For every 10 percent the cigarette price increases, there is a 7 percent increase in adult usage, Wilusz said, but that isn't helping with the youth. Federal or state regulations on new products like electronic cigarettes aren't in the immediate future so the Tri-town Health Department is trying to get local laws in place.
Cigars are a new trend because they are not taxed the same as cigarettes, and therefore more inexpensive. Tobacco companies have jumped on that and have released new products to capitalize. Sold as individuals, the cigars and like products have become more accessible.
"The trend of cigar use in the youth has been slowly increasing since 2006. Ten years ago, we were talking about cheap cigars but nothing like we are now," Wilusz said, displaying an array of colorful packaged, fruit-flavored products.
"Obviously, big tobacco is marketing toward the youth ... If you want to regulate and protect the youth, you've got to do it locally."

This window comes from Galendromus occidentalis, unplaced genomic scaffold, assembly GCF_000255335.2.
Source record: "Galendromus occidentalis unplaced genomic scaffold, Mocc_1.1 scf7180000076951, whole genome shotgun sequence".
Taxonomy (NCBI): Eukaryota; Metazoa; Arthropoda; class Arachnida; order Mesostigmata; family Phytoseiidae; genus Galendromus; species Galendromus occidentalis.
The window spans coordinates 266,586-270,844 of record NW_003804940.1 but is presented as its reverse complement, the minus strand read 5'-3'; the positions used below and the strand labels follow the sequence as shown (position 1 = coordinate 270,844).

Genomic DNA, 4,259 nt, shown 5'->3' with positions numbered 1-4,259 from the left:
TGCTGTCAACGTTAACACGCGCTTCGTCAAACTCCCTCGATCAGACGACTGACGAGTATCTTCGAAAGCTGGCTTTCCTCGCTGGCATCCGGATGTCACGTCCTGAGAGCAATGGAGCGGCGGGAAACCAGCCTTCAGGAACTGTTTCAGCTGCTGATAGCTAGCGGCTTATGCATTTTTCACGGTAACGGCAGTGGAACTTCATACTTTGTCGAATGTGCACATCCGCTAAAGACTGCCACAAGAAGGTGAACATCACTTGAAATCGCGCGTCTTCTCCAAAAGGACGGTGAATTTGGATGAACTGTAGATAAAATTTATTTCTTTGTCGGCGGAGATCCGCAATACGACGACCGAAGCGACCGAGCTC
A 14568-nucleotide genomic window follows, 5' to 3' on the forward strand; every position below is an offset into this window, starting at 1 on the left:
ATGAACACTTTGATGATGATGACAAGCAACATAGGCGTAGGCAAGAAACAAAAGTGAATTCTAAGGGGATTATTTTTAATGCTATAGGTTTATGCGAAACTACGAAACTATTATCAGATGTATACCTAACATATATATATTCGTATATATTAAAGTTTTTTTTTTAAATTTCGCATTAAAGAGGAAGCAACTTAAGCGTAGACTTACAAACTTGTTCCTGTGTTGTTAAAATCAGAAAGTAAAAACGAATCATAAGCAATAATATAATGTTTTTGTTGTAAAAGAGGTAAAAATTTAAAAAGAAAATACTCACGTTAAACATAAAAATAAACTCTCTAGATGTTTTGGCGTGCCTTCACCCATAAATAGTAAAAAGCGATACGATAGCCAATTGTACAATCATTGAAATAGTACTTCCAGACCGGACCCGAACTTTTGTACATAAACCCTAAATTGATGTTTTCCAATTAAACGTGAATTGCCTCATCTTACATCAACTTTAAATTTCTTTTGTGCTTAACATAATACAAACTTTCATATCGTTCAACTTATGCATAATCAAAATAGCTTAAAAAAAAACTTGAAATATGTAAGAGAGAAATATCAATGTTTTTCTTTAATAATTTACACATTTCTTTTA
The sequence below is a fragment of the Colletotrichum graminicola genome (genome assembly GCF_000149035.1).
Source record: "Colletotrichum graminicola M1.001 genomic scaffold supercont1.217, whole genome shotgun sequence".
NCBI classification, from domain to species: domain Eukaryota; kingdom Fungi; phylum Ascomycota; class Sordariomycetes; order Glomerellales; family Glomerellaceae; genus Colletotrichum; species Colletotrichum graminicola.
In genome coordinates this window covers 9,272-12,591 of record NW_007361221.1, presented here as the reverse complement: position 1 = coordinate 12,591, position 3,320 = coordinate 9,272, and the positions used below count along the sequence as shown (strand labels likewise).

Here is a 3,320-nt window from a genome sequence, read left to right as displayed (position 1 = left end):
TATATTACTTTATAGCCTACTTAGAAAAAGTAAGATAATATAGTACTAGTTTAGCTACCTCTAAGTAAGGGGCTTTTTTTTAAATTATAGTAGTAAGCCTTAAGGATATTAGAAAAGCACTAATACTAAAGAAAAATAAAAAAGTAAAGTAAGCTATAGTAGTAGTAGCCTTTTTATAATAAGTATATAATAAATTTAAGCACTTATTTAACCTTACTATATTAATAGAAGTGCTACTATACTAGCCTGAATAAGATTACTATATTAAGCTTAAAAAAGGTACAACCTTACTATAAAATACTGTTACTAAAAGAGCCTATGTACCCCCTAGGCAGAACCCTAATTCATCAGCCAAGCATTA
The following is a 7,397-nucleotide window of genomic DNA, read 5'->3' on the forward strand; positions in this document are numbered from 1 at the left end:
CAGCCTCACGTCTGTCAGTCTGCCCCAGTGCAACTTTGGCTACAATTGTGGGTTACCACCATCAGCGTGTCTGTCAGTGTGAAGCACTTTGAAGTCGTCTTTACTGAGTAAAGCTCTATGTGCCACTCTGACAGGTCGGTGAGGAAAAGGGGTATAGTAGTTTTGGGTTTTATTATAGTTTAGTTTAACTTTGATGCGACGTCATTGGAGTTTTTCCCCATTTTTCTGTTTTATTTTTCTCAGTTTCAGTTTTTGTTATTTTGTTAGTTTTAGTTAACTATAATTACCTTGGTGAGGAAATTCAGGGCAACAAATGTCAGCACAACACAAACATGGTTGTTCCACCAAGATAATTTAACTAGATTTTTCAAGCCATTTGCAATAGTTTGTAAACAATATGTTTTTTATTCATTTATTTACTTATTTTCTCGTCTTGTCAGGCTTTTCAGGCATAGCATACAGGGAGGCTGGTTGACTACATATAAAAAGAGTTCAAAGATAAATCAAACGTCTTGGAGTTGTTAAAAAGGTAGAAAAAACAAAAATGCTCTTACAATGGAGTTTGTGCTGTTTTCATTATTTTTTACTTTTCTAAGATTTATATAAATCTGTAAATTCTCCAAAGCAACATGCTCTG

The town of Adams is the only town in all of the Berkshires to have adopted regulations on the packaging of the cigars.
In Pittsfield, the Board of Health is now in the process of setting minimum packaging requirements as part of many new regulations.
The city is becoming one of the more "aggressive" in its regulations with capping the number of vendor permits at 25, half of what they currently have. That plan is intended to reduce the availability and will take a number of years. When a business with a permit closes or sold to someone who does not want to sell the items, the permit will expire.
No new permits will be issued.